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turn his wishes into demands, will be but a little way from thinking he ought to obtain them. .. te 2. A question; an interrogation. 3. The calling for a thing in order to purchase it. My bookseller tells me, the demand for those my papers increases daily. ddison. 4. [In law.] The asking of what is due. It hath also a proper signification dis: tinguished from plaint; for all civil actions are pursued either by demands or plaints, and the pursuer is called demandant or plaintiff. There are two manners of demands ; the one of deed, the other in law : in deed, as in every : precipe, there is express demand; in law, as every entry in land, distress for rent, taking or seising of goods, and such like acts, which may be done without any words, are demands in law. . . w Blount. DeMA'N DAB le. adj. [from demand.] That may be demanded, requested, asked for. All sums demandable, for licence of alienation to be made of lands holden in chief, have been stayed in the way to the hanaper. Bacon. De MA's D ANT. n.s.. [from demand.] 1. He who is actor or plaintiff in a real action, because he demandeth lands. Coke. 2. A plaintiff; one that demands redress. One of the witnesses deposed, that dining on a Sunday with the demandant, whose wife had sat below the squire's lady at church, she the said wife dropped some expressions, as if she thought her husband ought be knighted. Spectator. DEMA'N de R. n.s. [demandeur, Fr.] 1. One that requires a thing with authority. 2. One that asks a question. 3. One that asks for a thing in order to purchase it. They grow very fast and fit; which also bettereth their taste, and delivereth them to the demander's ready use at all seasons. Carew. 4. A dunner; one that demands a debt. i>eme’AN. n. . [from demener, Fr.] A mien; presence; carriage; demeanour; deportment. At his feet, with sorrowful demean, And deadly hue, an armed corse did lie. Spenter. To DEME'AN. v. a. [from demener, Fr.] 1. To behave ; to o one’s self. Those plain and legible lines of duty requiring us to demean ourselves to God humbly and devoutly, to our governors obediently, and to our neighbours justly, and to ourselves soberly and temperately. outbA man cannot doubt but that there is a God; and that, according as he demeans himself towards him, he will make him happy or miserable for ever. Tilotson. Strephon had long perplex'd his brains, How with so high a nymph he might Demein himself the wedding-night. Swift. 2. To lessen; to debase ; to undervalue.Now, out of doubt, Antipholis is mad; Flse he would never so demoan himself. Slako.

DeMe'an our. n.s. [demener, Fr.] Carriage ; behaviour. Of so insupportable a pride he was, that where his deeds might well stir envy, his demeanour did rather breed disdain. Sidney. Angels best like us when we are most lik unto them in all parts of decent demeanog. - Hooker. His gestures fierce He mark'd, and mad demeanour; then alone, As he suppos'd, all unobserv'd, unseen. Milton. Thus Eve, with sad demeanour meek: Ill worthy I. Milton. He was of a courage not to be daunted: which was manifested in all his actions; especially in his whole demeanour at Rhee, both at the sanding and upon the retreat. DFM E/ANs. m. s. pl. properly demesnes. An estate in lands; that which a man possesses in his own right. To DEMETNTATE. v. n. Idemento, Lat.] To make mad, or frantick. DEMENTA’rio N. m. s. [dementatio, Lat.] Making mad, or frantick. DEME'Rit. m. s. [demérite, Fr. from demeritus, of demereor, Latin.] 1. The opposite to merit; ill-deserving ; what makes one worthy of blame or punishment.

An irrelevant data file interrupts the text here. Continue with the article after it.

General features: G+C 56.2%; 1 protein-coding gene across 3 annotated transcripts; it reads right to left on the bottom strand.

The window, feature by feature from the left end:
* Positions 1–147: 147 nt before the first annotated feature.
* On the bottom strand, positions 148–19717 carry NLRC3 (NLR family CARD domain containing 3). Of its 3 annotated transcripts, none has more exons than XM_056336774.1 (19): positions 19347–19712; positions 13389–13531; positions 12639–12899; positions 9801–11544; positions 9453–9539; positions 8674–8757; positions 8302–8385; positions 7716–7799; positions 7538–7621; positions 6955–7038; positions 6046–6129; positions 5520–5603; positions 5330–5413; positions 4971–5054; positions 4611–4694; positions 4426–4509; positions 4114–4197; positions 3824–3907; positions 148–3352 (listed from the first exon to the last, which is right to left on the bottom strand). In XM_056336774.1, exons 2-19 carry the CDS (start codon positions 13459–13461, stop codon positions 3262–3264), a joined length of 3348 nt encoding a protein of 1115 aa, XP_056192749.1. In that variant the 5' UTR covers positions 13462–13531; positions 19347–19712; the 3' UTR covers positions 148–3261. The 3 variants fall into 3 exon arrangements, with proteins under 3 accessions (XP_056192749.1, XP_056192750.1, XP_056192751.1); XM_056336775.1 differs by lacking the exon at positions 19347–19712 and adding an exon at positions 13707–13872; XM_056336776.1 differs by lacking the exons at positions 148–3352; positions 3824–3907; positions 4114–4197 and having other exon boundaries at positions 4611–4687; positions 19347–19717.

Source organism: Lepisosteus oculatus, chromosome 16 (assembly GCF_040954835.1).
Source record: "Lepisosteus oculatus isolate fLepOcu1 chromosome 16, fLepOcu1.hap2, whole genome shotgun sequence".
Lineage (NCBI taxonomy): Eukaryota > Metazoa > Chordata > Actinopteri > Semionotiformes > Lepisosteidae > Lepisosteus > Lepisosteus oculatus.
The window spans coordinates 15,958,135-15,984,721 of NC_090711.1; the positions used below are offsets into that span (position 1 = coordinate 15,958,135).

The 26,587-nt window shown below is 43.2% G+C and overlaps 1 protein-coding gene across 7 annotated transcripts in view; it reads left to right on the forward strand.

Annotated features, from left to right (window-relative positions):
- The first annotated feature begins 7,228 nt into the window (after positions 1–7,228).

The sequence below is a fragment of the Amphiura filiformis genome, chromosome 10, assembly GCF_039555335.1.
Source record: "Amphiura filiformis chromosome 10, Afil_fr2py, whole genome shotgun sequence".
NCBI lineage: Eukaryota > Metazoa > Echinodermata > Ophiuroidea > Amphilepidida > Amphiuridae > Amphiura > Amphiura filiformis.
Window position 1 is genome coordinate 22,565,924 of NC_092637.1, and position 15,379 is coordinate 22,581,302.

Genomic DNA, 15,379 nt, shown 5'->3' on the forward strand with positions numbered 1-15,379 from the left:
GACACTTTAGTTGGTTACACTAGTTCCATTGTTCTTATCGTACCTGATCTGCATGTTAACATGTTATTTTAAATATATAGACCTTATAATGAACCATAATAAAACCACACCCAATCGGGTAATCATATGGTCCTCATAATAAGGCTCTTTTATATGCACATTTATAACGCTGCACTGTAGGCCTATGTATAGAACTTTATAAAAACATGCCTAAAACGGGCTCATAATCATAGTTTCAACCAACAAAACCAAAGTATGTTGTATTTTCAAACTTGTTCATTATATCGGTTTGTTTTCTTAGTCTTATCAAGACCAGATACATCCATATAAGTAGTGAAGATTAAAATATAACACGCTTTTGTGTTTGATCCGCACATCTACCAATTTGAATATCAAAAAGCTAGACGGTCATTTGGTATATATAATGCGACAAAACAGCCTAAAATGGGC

They should not be able once to stir, or to .

murmur, but it should be known, and they shortened according to their demerits. Spenser. Thou liv'st by me, to me thy breath resign; Mine is the merit, the demerit thine. Dryden. Whatever they acquire by their industry or ingenuity, should be secure, unless forfeited by any demerit or offence against the custom of the family. Temple. 2. Anciently the same with merit; desert. I fetch my life and being From men of royal siege; and my demerits May speak, unbonnetting, to as proud a fortune As this that I have reach'd. Shakspeare. To DEME'Rit. v. a. [demeriter, Fr.] To deserve blame or punishment. DEME'R's Ep. adj. [from demerstor, of demergo, Latin.] Plunged; drowned. - Dict. DEME'Rsion. m. s. [demergio, Lat.] 1. A drowning. 2. [In chymistry.] The putting any medicine in a dissolving liquor. Dict. DEME's Ne. See DeMAIN. DE'MI. inseparable particle. [demi, Fr. dimidium, Latin.] "Half; one of two equal parts. This word is only used in composition: as demigod; that is, half human, half diving. DEMI-CA N No N. a. s. [demi and cannon.] DEM 1-cAN No N Lowest. A great gun that carries a ball of thirty pounds weight and six inches diameter. The diameter of the bore is six inches two eighth parts. - Dict. Dr M1-c ANN on Ordinary. A great gun six inches four eighths diameter in the bore, twelve foot long. It carries a shot six inches one sixth diameter, and thirtytwo pounds weight. Dict. DF Mi-CAN No N of the greatest Size. A gun six inches and six eighth parts diameter in the bore, twelve foot long. It

Clarendon.